Calvin Klein

Teen Girls Said Ads Are Risque But Not Pornographic

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They mainly wear Guess? and Girbaud, and frankly, they don't see what all the fuss is about.

But many of the teen-agers interviewed by Advertising Age at stores in the New York, Chicago, Minneapolis, Atlanta, St. Louis, San Francisco and Memphis areas say the controversy over the Calvin Klein jeans ads just might get them to try on a pair.

And most say if the price were right--and they had the right bodies--they wouldn't have any problem appearing in a similar ad themselves.

"It's just another commercial on TV," said Amy Lang, 16, of Brooklyn, who wears Calvin Klein. "I've seen worse-have you seen `NYPD Blue'? Commercials matter [to influence what teens buy] to a certain extent. It really deals with what's in fashion. Right now, it's Calvin Klein. I buy jeans that look good."

Karen Florez, 15, from Queens, buys Levi's and vintage jeans, but said she'd go with Calvins if she could afford them.

As for the ads, she said, "I thought they were funny. That guy behind the camera was asking some stupid questions. I didn't get why he was asking those questions. It's definitely a sexual thing, but to say child pornography is stupid."

In Richmond Heights, Mo., near St. Louis, Debbie and Meghan, both 16, were aware of the controversy but saw nothing wrong with the ads.

Shown an ad of a young man with his shirt unbuttoned and wearing only his underwear, the girls pronounced him "cute" and wanted to keep the ad shown them. Also, both said they would appear in ads like the ones from this Klein campaign.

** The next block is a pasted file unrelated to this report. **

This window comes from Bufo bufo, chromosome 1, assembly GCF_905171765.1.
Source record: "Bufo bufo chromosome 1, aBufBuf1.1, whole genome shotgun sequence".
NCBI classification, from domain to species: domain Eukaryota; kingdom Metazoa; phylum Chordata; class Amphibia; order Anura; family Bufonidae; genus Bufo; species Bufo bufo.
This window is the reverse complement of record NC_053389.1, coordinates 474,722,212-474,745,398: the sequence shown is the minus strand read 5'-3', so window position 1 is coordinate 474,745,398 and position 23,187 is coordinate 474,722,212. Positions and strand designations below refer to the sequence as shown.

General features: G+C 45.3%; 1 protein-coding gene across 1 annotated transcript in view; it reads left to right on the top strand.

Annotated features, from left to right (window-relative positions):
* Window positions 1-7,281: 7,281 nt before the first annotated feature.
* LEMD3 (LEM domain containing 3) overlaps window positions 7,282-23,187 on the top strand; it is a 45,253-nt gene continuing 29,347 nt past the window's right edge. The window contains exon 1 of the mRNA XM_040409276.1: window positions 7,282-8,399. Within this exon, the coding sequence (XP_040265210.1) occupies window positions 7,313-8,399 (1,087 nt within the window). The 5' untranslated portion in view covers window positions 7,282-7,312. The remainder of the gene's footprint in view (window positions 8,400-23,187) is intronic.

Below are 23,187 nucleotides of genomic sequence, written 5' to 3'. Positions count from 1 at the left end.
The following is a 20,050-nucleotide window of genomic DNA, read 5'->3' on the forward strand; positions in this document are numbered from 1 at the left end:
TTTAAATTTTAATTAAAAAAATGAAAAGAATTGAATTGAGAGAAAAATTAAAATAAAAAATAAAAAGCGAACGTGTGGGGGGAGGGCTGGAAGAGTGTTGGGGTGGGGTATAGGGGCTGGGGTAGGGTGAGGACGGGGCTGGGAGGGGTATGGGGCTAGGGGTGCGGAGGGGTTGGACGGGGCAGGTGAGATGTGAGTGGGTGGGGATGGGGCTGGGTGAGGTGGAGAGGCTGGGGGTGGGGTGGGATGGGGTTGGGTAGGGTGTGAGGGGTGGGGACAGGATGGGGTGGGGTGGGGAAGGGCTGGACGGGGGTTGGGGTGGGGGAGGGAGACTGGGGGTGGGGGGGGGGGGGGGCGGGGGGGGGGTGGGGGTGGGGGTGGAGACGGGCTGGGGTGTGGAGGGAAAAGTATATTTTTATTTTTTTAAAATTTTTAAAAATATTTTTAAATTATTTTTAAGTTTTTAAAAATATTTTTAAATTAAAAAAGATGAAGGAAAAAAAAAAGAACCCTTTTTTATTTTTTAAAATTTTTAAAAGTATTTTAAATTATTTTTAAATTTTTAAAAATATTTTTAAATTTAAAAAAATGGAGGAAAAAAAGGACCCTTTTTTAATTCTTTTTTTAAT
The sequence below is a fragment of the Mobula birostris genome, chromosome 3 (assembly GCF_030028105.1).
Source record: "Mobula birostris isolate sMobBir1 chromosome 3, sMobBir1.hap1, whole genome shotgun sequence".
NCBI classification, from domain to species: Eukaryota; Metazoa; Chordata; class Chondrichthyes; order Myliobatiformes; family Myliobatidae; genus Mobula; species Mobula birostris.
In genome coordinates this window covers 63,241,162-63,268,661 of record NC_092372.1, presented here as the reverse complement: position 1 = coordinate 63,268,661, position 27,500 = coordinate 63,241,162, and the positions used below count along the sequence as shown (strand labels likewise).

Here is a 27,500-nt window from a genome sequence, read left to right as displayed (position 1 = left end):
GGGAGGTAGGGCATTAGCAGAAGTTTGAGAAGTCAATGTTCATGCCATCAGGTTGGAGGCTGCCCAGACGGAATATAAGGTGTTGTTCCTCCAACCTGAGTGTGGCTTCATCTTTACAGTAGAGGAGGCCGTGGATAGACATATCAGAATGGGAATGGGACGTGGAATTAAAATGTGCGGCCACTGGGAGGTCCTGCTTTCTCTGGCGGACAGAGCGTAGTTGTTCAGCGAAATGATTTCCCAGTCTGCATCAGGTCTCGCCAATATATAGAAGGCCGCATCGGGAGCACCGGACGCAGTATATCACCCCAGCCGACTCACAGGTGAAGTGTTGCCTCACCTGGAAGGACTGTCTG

At the same mall, Brian, 13; Judsen, 13; Dan, 15; and John, 15, all said the ads didn't trouble them in the least; that they would participate in such an ad; and that their parents wouldn't mind.

In Chicago, Libby Ellis, 18, was buying a pair of Calvin Klein jeans at the Marshall Field's in Water Tower Place.

"I looked at the ads in the magazines and the models were skinny with long legs, and I figured, I'm skinny and I have pretty long legs. I just figured that was me, so I bought a pair."

As for the ads: "They don't bother me," she said. "But I don't think it's in good taste that they show young models who are so thin and unhealthy looking." Asked if she would pose for similar ads: "Probably not in the eighth grade.... I'm not sure why they are doing these ads [with young models]. Levi's is catering to the same age group, and the models are skateboarding and playing outside."

Ben Thorp, a Memphis 15-year-old, said the ads were "sort of risque" but nowhere near pornographic. "Those were teen-age models, and they were getting paid to model.... to sell to teen-agers."

He said he wouldn't appear in such an ad "unless I got a large sum of money."

If the price were right, Andy, 14, in Minneapolis also said he would have appeared in the ads. "It would have been cool," he said.

But his mother, J.D., shopping with him, said there's no way she would have allowed that.

"Calvin Klein's ads have always been on the cutting edge, promoting sex," she said, "but these ads are just child pornography."

That was the reaction of most adults, including Marcia Ellis, 48, of Washington, who was shopping in New York with her daughter.

"I'm more attracted to advertising that's age appropriate," Ms. Ellis said.

A Boston TV station's call for viewers to express their opinion about the ads sent Kathleen O'Meara to the phone immediately.

Ms. O'Meara, a financial consultant in Gloucester, Mass., and a former Saatchi & Saatchi Holdings financial manager, said she tried to call several times to say the ads were sexually exploitive of children, but couldn't get through.

"But my side still won, something like 72% to 28%," she said.M

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